Five Important Lessons About Redemption Prizes
redemption prize center is the eye candy that initially captures the attention of our guests just like a magnet attracts iron. The prizes are the catalyst that creates a desire to play the games and accumulate tickets/points.
Here are the top five lessons I have learned on this important aspect of how prizes and their display contribute to a top quality games operation:
1. Line of sight to redemption prize center (RPC). Most people will enter your facility and take about three steps and stop and look around counterclockwise from right to left. If possible, you want them to have a direct line of site to the RPC (and, of course, to the games). To make sure that their eyes do not wander above the RPC, it should have a top soffit section display with great signage. The front display cases should be well lit and have modern acrylic clear prize bins. The back slat wall displays also should be well lit. Large, professional looking point signs (yellow background with black numbers is the best color combination for the eyes to see; that is why road warning signs use this color combination) need to be located above, below, or on every prize item. Location consistency of the point signs is important so the customer’s brain automatically learns where to look and registers how many points an item is worth.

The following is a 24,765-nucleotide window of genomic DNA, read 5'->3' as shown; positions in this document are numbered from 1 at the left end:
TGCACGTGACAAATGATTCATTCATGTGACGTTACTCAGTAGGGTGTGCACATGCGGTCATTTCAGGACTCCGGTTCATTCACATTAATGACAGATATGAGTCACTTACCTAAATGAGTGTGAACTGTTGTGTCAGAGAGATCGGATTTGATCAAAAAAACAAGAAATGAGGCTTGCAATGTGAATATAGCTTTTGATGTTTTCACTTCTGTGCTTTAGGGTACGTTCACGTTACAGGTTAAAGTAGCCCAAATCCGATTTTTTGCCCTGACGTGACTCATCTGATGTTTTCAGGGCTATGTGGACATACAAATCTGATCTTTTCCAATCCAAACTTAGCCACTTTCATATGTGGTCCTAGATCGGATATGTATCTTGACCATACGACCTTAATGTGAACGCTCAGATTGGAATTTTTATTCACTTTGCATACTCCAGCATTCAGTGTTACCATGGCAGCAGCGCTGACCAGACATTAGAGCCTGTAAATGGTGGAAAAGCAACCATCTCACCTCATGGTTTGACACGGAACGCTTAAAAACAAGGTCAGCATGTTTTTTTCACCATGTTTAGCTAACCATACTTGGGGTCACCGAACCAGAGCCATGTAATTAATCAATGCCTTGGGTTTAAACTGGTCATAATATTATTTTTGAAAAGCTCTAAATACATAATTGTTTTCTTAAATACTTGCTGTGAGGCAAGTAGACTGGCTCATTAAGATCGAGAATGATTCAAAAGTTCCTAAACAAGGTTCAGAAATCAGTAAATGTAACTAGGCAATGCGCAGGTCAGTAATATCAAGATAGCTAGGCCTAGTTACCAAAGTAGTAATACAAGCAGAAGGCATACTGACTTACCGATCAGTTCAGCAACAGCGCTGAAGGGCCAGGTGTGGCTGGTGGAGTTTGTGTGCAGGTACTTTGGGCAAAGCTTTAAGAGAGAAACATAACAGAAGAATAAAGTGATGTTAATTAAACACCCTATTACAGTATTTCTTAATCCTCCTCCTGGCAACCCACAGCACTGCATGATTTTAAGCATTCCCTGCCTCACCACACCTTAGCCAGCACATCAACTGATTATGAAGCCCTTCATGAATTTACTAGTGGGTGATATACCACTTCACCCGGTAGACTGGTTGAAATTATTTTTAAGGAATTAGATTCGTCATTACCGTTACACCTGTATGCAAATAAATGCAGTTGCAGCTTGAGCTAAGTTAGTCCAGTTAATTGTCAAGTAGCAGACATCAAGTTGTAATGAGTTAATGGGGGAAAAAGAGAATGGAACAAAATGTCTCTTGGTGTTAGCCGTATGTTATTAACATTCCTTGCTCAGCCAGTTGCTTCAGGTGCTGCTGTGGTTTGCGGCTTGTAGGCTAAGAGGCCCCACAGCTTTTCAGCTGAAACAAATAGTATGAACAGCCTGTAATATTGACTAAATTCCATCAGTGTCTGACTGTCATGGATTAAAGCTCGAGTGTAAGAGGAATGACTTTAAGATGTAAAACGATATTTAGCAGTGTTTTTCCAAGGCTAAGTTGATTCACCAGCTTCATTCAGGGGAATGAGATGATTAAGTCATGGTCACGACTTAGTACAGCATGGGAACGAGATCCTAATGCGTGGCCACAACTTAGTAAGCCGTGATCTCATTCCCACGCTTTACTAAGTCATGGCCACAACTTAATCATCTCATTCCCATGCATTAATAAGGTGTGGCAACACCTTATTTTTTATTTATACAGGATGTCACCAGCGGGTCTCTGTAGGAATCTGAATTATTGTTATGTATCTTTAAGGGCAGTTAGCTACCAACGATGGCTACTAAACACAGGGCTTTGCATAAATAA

2. Purchasing the prizes. The challenge is to look for the prizes that your customers want that have a high perceived value as compared to the wholesale price you pay for them. The goal is to strive to reach an average 4:1 ratio (perceived value is 4 times your cost). A 4:1 ratio is attainable for the low end and some of the middle range cost items (a 3:1 ratio is also good for other middle range prizes) but is impossible for the higher cost items that retailers sell for 5%-10% over their cost. Thankfully you will not need large quantities of high priced prizes, so with a little knowledge you will be able to have an average 25% cost of sales each week and your customers will see this as fair.